contemporary efforts to establish security not through military might, but through the promotion of
democracy, social development, and human rights."

In a 1993 speech at Harvard University, Ikeda asked, "Why was Shakyamuni able to employ language
with such freedom and to such effect? What made him such a peerless master of dialogue? I believe,"
Ikeda says, "that his fluency was due to the expansiveness of his enlightened state, utterly free of all
dogma, prejudice, and attachment."

Unfortunately, many attempts at dialogue become intersecting monologues. Poet Gloria Anzaldúa writes,
"We need guidelines for how to come to know one another, talk to one another, listen to one another. We
don't know how to listen. Everybody seems to be listening, but what they're really doing is rehearsing
what to say next, when the other person shuts up and they can jump in with their agenda, their 'I did this, I
did that, this was my experience.'"

In his 1993 Harvard speech, Ikeda found the following quote attributed to Shakyamuni illustrative: "I
perceived a single, invisible arrow piercing the hearts of the people." That arrow, according to Ikeda,
"symbolizes a prejudicial mindset, an unreasoning emphasis on individual differences." Nearly 3000 years
ago, the Buddha realized that the underlying cause of conflict was attachment to differences such as those
of ethnicity and nationality.

SGI Exhibitions

In recent years, the SGI has created and co-sponsored a series of exhibitions designed to promote such
dialogue and educate audiences throughout the world. The "Nuclear Arms: Threat to our World"
exhibition, sponsored by the United Nations Department of Public Information with the support of the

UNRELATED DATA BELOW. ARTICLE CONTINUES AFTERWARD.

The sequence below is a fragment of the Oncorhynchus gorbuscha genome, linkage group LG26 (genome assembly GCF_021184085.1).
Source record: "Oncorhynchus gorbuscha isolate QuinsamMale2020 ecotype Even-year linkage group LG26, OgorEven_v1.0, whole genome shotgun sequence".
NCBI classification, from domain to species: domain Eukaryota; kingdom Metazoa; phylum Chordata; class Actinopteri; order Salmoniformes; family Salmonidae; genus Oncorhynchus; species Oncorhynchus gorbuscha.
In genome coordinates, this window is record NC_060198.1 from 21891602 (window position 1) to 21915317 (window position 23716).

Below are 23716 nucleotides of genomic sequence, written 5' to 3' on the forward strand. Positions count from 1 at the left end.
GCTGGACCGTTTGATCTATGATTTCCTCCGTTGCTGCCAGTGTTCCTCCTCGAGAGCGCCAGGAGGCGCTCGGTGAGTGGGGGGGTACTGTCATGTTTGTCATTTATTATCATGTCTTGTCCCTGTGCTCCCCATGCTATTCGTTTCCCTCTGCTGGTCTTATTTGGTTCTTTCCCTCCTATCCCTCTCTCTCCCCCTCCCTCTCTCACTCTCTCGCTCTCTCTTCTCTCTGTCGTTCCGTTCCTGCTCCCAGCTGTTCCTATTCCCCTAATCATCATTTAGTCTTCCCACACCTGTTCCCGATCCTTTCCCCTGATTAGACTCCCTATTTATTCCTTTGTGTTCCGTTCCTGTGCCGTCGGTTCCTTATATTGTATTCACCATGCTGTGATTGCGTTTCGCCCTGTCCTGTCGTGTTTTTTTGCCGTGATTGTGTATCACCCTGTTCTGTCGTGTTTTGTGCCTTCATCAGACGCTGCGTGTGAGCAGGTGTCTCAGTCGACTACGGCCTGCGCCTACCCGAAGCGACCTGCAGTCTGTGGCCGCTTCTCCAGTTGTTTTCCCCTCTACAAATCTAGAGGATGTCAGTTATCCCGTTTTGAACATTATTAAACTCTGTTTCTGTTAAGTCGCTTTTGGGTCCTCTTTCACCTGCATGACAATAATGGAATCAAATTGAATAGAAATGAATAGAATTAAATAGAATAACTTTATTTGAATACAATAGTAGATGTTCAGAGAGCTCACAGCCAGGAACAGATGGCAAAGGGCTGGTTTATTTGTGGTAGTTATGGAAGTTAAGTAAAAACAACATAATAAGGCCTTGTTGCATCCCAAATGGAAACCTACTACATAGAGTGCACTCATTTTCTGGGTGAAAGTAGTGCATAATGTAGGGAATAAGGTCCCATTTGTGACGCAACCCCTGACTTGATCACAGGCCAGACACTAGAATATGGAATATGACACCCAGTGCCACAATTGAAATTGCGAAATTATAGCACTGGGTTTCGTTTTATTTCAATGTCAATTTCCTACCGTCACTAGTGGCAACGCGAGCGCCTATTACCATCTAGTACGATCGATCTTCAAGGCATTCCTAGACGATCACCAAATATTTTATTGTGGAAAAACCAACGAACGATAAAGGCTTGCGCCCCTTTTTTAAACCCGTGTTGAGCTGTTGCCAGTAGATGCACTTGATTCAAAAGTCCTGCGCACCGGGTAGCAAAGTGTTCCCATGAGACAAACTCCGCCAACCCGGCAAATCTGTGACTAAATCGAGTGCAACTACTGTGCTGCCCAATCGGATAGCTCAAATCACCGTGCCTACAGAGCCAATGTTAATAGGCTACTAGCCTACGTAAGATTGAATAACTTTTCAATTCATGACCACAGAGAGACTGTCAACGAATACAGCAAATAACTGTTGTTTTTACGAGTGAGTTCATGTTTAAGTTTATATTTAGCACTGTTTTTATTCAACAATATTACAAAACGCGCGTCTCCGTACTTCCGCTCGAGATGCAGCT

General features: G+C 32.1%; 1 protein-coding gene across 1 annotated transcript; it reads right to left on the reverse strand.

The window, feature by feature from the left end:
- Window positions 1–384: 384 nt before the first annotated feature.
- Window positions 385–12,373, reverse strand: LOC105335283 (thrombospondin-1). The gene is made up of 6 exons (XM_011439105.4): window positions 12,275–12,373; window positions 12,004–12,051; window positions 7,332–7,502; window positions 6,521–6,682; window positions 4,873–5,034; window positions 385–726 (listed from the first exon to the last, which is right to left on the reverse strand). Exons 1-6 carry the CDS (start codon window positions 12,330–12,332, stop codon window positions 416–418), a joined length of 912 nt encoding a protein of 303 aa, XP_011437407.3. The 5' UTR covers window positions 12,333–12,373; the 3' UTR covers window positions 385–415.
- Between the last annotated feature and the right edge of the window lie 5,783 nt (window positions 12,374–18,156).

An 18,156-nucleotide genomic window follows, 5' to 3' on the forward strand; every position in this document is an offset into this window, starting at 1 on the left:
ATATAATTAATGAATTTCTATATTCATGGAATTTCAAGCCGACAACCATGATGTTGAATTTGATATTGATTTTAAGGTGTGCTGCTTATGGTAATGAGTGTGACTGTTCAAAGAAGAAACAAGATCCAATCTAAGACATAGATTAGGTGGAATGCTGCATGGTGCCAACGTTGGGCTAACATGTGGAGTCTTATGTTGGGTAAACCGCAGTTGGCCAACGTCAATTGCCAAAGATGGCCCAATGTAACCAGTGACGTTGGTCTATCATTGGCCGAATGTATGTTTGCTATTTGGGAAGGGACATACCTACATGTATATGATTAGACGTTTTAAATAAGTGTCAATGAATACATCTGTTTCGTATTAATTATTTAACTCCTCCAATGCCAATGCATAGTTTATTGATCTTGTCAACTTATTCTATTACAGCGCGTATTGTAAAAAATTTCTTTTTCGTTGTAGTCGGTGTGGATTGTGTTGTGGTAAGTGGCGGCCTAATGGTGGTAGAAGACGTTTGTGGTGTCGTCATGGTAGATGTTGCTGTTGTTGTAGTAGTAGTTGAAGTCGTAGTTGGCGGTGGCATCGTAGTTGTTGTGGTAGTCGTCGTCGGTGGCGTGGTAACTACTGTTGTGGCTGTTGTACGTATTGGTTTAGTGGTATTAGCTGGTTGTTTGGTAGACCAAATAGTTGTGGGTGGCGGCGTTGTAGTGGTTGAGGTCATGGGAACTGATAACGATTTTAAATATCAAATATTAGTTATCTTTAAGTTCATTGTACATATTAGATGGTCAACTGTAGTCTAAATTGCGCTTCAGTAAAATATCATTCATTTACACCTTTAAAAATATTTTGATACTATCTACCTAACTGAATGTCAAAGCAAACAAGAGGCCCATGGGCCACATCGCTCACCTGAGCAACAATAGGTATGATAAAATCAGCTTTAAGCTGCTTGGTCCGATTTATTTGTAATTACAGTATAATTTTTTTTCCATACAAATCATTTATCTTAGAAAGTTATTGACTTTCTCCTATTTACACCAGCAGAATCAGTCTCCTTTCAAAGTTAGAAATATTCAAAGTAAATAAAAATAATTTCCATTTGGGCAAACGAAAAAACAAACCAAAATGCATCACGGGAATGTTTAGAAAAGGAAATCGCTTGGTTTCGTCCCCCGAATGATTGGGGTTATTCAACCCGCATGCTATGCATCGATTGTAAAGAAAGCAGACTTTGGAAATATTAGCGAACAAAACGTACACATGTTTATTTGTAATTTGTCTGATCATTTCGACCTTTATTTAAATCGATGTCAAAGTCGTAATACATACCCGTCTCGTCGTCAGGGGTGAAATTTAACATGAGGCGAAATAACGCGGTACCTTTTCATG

Soka Gakkai International and the municipalities of Hiroshima and Nagasaki, opened at UN Headquarters
in 1982. It has since traveled to cities around the world. The exhibition was designed to promote the
disarmament movement on a global scale by raising public awareness of the nuclear threat to humankind.
As with all SGI exhibitions, it is part of an ongoing effort to heighten public awareness of the pressing
issues of our complex and conflict-ridden era on a global scale, and to demonstrate that it is ultimately the
informed individual who has the power and responsibility to affect society.

In 1989 the "War and Peace" exhibition premiered at UN Headquarters and has since been viewed by
thousands worldwide. It was co-sponsored by the SGI and the Independent Bureau for Humanitarian
Issues, International Physicians for the Prevention of Nuclear War, in cooperation with the UN
Department of Disarmament Affairs. The exhibit addresses the history of warfare in the 20th century and
such issues as nuclear weapons, the refugee crisis, and the destruction of the environment -- global
dilemmas which humanity must resolve for the sake of future generations.

In 1995, "The Courage to Remember -- Anne Frank and the Holocaust," an exhibit organized by the
Simon Wiesenthal Center, the Soka Gakkai Peace Committee, and Soka University (Japan) opened in
Japan. The exhibition challenges viewers on two levels: to find the courage to face up to the memory of
the atrocities and cruelties of World War II, and to remember the courage of those who resisted. By
focusing on the Holocaust, the apogee of 20th-century brutality and horror, the exhibit forces us to
appreciate the defiance of those who refused to turn a blind eye, those who refused to obey orders, and
those who, like Anne Frank and her family, endured years of hardship without ever giving up hope.
1b. Economic and Social Justice

While the belief in equality and the sanctity of human life is central to the practice, Nichiren Buddhism
neither proscribes nor advocates a particular lifestyle nor does it insist that people live according to any
particular social structure. It dictates neither behavior or morals. These are things the individual must
decide. Nichiren Buddhism elucidates a philosophy and a practice by which people can elevate the state
of their inner selves. Buddhism and society are connected by individuals. Quite naturally, the effects of
Buddhist practice are revealed within individual human life. The Nichiren Buddhist is moved to take
action for peace and justice based on inner-generated energy, believing that consensus and harmony are
the inevitable outcomes of enlightened attitudes and behavior.

Daisaku Ikeda once said that a person possessed of a spirit of justice would never fail to recognize the